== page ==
Mr. Pfander had a long lash on a pole with which to reach the lead cattle from his seat on the wagon. Not being very expert with the whip, it sometimes happened that in throwing the lash backward it would entwine around his own silk hat and carry the hat forward so it would fall among the cattle much to their disgust, and the memories of the "bahs" when this happened remains with Mr. Pfander yet. Some of the time Mrs. Pfander prefered to walk along the way, and sometimes rode on the hounds of the wagon.

Finally the trip to Iowa was finished and Mr. Pfander and his bride settled southwest of Clarinda, where he entered eighty acres of government land at $1.25 an acre - the southwest quarter of the northeast quarter, and the northwest quarter of the southeast quarter of section 35, township 69, range 37, - forty acres prairie and forty timber.

He bought a yoke of steers for fifty dollars. Mr Pfander built his log house with his own hands, taking infinite pains in splitting, fitting and planing the logs to make a nice smooth floor. He had the blacksmith make him a frow to split clapboards from the block, for his doors and roof. There was not a nail in the house. Mr. Pfander can tell in detail just how he made that house, even to the method of making the beds which were built into the wall on one side, and were the old fashioned "roped beds." After living on this farm for about four years Mr. Pfander sold it and bought 160 acres northwest of Clarinda, the northeast quarter of section 13, township 69, range 37. It is interesting to note that this land did not change hands until March 2, 1908, when Mr. Pfander sold it to W.C. Brown.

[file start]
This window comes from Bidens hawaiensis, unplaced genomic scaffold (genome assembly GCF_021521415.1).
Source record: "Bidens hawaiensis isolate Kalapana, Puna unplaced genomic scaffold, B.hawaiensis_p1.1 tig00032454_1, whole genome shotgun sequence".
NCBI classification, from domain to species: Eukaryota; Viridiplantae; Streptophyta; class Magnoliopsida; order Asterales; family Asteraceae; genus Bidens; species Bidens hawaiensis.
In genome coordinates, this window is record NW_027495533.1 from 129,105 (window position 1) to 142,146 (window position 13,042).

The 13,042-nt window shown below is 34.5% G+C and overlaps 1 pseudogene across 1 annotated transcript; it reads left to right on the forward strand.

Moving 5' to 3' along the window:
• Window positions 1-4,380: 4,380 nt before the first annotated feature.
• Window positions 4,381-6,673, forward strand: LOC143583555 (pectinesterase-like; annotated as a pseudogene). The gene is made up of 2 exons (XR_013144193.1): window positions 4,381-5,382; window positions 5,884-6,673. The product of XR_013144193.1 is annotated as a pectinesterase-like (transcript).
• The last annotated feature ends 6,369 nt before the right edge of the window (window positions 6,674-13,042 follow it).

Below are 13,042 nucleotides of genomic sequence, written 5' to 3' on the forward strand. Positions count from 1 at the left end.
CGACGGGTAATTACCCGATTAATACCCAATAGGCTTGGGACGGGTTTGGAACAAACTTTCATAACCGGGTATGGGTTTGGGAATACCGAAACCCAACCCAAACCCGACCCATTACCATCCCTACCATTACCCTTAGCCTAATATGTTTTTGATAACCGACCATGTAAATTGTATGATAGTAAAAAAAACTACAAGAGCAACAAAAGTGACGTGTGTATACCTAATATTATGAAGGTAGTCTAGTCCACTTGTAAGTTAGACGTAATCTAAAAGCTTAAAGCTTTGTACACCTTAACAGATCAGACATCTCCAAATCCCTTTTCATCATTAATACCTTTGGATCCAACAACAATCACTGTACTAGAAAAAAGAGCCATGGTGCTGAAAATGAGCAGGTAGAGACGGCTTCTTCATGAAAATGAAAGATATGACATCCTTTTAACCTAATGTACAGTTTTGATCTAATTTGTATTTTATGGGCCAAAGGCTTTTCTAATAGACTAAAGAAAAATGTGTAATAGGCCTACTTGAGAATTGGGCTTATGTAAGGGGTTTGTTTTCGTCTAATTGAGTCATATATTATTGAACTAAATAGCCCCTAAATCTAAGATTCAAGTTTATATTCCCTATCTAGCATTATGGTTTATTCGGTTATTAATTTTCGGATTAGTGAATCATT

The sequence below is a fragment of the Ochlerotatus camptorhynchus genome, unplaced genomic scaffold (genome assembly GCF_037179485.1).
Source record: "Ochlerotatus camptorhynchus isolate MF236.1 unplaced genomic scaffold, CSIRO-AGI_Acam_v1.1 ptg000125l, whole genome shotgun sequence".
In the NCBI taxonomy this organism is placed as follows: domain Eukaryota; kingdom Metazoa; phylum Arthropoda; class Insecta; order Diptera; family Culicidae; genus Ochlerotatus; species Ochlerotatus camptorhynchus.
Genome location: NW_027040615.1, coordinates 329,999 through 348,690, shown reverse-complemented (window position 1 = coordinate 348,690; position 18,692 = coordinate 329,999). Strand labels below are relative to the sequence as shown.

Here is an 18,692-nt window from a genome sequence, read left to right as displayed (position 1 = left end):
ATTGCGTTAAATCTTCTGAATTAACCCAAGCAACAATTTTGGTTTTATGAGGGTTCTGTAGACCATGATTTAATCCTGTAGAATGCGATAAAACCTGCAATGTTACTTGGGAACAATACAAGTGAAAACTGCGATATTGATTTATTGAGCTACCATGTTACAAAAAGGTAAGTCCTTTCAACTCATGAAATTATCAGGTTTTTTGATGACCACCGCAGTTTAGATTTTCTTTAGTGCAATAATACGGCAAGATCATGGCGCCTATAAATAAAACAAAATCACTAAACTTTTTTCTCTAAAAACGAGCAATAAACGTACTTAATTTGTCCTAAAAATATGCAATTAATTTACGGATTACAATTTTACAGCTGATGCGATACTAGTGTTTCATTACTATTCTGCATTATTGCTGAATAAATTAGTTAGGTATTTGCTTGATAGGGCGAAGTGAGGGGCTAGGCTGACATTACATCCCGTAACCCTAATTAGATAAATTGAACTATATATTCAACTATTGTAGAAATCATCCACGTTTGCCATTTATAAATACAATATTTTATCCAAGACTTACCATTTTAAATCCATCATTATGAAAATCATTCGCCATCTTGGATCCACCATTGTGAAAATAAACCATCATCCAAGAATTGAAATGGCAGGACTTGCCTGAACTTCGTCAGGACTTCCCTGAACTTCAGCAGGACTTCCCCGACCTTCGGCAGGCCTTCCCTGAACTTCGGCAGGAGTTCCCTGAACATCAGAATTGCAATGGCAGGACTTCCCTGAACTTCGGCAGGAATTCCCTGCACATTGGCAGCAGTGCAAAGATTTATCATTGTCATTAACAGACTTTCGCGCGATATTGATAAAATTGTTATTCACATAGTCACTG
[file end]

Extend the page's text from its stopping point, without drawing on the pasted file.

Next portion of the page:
The north half of the land upon which the buildings are is now owned by Otto H. Steeve, the south half by Frank Otte.

Deer were plentiful in the old days. Mr. Pfander shot one which he particularly remembers about. His wife called to him one day that there were two deers in his hog lot. He borrowed a gun - his own being loaned at the time - and found upon investigation that the animals were magnificent ones - a male and a female. He shot the buck, but did not kill him, but knew from the amount of blood the animal was leaving in his trail in the snow that he must be mortally wounded, so followed him. There was a crust on the snow at this time through which Mr. Pfander broke at every step, and when he came to the place where the wounded animal had fallen, near the site of the old Humeston and Shenandoah depot in this city, a distance of several miles from Mr. Pfander's home, his boots were cut through. The family enjoyed venison for some time after that.